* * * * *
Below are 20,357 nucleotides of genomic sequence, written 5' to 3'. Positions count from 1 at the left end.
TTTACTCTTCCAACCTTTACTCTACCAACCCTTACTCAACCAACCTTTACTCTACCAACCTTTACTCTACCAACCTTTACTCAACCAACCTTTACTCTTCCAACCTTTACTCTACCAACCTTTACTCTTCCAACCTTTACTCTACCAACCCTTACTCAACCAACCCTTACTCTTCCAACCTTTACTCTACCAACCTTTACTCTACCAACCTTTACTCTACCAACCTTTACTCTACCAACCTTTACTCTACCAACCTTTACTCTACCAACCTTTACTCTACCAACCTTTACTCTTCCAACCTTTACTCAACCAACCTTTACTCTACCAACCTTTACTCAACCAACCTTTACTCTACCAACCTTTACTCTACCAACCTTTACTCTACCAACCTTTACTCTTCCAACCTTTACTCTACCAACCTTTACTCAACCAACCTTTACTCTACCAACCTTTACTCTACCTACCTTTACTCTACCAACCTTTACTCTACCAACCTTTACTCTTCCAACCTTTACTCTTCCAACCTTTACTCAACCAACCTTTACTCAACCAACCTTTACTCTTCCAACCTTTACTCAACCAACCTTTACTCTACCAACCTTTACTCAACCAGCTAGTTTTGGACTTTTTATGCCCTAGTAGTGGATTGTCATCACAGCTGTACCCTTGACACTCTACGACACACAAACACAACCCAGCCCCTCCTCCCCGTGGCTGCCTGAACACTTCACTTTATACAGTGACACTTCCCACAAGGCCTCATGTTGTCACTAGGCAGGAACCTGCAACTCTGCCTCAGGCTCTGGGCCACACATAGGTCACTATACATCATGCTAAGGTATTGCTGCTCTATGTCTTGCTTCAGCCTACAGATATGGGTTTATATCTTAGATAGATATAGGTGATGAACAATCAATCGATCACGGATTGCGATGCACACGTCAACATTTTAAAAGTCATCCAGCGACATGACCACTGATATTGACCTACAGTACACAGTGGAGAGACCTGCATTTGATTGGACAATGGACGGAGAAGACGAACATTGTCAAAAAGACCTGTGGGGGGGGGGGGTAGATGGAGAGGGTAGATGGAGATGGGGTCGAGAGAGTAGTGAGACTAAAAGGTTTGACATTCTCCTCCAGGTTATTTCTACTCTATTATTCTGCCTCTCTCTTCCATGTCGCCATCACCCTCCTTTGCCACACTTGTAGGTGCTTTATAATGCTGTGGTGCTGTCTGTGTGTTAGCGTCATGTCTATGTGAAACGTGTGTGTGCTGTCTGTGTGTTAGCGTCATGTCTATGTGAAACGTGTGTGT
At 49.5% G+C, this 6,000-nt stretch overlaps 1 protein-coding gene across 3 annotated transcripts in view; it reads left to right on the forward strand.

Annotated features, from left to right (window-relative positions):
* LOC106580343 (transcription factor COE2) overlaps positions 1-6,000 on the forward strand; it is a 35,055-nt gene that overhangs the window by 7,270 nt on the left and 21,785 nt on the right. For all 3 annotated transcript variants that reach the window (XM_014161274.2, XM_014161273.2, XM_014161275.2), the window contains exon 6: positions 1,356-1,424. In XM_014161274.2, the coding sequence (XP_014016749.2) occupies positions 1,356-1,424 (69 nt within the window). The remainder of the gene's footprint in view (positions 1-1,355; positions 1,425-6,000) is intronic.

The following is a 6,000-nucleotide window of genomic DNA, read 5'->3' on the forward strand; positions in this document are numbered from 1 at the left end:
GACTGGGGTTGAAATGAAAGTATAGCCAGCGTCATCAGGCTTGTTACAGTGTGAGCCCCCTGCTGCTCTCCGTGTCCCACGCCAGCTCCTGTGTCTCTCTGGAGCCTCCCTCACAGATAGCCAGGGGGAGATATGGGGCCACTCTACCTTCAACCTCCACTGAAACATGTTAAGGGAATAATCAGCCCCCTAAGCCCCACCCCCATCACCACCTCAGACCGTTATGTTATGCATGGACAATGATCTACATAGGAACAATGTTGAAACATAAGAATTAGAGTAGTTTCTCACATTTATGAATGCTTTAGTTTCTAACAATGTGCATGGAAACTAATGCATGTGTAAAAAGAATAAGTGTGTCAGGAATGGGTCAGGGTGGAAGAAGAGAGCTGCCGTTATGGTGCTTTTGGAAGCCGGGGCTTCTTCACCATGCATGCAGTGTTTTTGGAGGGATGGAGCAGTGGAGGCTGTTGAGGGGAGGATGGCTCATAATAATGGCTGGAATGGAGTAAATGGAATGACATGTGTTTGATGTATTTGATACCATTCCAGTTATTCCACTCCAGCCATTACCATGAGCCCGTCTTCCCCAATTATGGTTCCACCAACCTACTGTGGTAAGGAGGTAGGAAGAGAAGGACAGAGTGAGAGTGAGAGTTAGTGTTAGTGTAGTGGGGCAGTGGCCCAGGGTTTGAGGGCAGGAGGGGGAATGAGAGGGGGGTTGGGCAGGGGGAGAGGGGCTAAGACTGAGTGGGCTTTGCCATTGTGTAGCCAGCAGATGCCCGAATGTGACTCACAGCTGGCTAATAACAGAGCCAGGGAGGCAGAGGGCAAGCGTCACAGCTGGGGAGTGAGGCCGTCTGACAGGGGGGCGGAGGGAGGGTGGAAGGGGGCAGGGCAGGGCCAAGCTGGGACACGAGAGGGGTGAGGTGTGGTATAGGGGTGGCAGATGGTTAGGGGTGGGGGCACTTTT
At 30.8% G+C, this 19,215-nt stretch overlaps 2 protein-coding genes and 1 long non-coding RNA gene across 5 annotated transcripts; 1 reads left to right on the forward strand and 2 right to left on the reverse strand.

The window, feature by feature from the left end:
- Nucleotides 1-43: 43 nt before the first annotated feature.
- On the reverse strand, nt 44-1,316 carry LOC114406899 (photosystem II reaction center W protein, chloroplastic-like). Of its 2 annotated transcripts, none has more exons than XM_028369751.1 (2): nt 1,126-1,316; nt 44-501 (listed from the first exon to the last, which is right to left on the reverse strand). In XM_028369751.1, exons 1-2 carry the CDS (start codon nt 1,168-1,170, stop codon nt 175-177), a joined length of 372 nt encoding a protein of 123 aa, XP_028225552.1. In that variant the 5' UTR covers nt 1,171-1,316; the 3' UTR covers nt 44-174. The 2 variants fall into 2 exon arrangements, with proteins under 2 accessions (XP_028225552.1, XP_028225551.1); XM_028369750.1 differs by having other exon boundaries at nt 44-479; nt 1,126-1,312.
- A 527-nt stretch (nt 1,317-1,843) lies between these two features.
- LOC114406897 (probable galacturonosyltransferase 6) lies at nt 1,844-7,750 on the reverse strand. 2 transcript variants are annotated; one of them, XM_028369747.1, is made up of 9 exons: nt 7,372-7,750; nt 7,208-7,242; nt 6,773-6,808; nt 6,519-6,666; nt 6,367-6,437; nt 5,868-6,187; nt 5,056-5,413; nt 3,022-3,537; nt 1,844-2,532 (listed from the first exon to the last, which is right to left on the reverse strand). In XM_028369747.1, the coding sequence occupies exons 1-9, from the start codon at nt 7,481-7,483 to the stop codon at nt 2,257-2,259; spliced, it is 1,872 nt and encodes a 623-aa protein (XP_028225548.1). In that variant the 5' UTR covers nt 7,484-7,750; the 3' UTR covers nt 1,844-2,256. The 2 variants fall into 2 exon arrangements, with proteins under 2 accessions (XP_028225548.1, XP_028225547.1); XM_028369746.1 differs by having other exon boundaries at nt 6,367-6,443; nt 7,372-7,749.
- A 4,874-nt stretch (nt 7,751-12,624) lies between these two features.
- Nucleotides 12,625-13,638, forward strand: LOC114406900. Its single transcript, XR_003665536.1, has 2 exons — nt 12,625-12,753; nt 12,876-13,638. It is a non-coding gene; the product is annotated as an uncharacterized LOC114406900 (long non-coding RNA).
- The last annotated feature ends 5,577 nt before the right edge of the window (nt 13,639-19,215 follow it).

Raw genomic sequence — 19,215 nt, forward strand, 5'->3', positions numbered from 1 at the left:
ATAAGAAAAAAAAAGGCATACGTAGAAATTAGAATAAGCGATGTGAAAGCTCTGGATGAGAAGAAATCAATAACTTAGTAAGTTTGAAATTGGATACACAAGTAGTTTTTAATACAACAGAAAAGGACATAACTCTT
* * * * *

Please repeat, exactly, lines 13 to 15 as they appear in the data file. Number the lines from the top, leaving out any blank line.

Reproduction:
- LOC114406897 (probable galacturonosyltransferase 6) lies at nt 1,844-7,750 on the reverse strand. 2 transcript variants are annotated; one of them, XM_028369747.1, is made up of 9 exons: nt 7,372-7,750; nt 7,208-7,242; nt 6,773-6,808; nt 6,519-6,666; nt 6,367-6,437; nt 5,868-6,187; nt 5,056-5,413; nt 3,022-3,537; nt 1,844-2,532 (listed from the first exon to the last, which is right to left on the reverse strand). In XM_028369747.1, the coding sequence occupies exons 1-9, from the start codon at nt 7,481-7,483 to the stop codon at nt 2,257-2,259; spliced, it is 1,872 nt and encodes a 623-aa protein (XP_028225548.1). In that variant the 5' UTR covers nt 7,484-7,750; the 3' UTR covers nt 1,844-2,256. The 2 variants fall into 2 exon arrangements, with proteins under 2 accessions (XP_028225548.1, XP_028225547.1); XM_028369746.1 differs by having other exon boundaries at nt 6,367-6,443; nt 7,372-7,749.
- A 4,874-nt stretch (nt 7,751-12,624) lies between these two features.
- Nucleotides 12,625-13,638, forward strand: LOC114406900. Its single transcript, XR_003665536.1, has 2 exons — nt 12,625-12,753; nt 12,876-13,638. It is a non-coding gene; the product is annotated as an uncharacterized LOC114406900 (long non-coding RNA).